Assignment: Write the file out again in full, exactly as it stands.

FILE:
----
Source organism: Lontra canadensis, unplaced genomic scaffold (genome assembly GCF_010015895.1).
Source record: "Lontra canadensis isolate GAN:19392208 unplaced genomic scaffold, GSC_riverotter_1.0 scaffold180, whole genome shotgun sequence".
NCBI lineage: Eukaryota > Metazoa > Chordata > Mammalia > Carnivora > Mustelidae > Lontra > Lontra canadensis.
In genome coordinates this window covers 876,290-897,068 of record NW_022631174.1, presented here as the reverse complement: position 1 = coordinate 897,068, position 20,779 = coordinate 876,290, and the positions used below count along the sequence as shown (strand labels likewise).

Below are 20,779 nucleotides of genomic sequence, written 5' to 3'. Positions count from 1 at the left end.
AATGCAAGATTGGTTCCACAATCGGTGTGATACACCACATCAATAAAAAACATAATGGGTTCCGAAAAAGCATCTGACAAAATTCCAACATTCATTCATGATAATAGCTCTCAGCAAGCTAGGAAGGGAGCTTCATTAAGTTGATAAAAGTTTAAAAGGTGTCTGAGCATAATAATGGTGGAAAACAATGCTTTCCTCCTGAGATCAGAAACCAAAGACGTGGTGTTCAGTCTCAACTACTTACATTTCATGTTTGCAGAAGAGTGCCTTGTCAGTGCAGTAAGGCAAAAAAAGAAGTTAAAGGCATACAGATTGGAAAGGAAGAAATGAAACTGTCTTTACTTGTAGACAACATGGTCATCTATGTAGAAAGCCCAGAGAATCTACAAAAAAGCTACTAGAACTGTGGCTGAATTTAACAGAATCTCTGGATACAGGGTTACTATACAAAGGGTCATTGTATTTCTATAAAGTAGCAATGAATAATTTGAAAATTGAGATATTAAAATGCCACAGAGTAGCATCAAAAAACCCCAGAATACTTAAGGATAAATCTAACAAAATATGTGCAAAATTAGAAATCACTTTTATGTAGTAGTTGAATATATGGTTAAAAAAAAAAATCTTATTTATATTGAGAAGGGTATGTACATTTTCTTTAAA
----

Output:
Source organism: Lontra canadensis, unplaced genomic scaffold (genome assembly GCF_010015895.1).
Source record: "Lontra canadensis isolate GAN:19392208 unplaced genomic scaffold, GSC_riverotter_1.0 scaffold180, whole genome shotgun sequence".
NCBI lineage: Eukaryota > Metazoa > Chordata > Mammalia > Carnivora > Mustelidae > Lontra > Lontra canadensis.
In genome coordinates this window covers 876,290-897,068 of record NW_022631174.1, presented here as the reverse complement: position 1 = coordinate 897,068, position 20,779 = coordinate 876,290, and the positions used below count along the sequence as shown (strand labels likewise).

Below are 20,779 nucleotides of genomic sequence, written 5' to 3'. Positions count from 1 at the left end.
AATGCAAGATTGGTTCCACAATCGGTGTGATACACCACATCAATAAAAAACATAATGGGTTCCGAAAAAGCATCTGACAAAATTCCAACATTCATTCATGATAATAGCTCTCAGCAAGCTAGGAAGGGAGCTTCATTAAGTTGATAAAAGTTTAAAAGGTGTCTGAGCATAATAATGGTGGAAAACAATGCTTTCCTCCTGAGATCAGAAACCAAAGACGTGGTGTTCAGTCTCAACTACTTACATTTCATGTTTGCAGAAGAGTGCCTTGTCAGTGCAGTAAGGCAAAAAAAGAAGTTAAAGGCATACAGATTGGAAAGGAAGAAATGAAACTGTCTTTACTTGTAGACAACATGGTCATCTATGTAGAAAGCCCAGAGAATCTACAAAAAAGCTACTAGAACTGTGGCTGAATTTAACAGAATCTCTGGATACAGGGTTACTATACAAAGGGTCATTGTATTTCTATAAAGTAGCAATGAATAATTTGAAAATTGAGATATTAAAATGCCACAGAGTAGCATCAAAAAACCCCAGAATACTTAAGGATAAATCTAACAAAATATGTGCAAAATTAGAAATCACTTTTATGTAGTAGTTGAATATATGGTTAAAAAAAAAAATCTTATTTATATTGAGAAGGGTATGTACATTTTCTTTAAA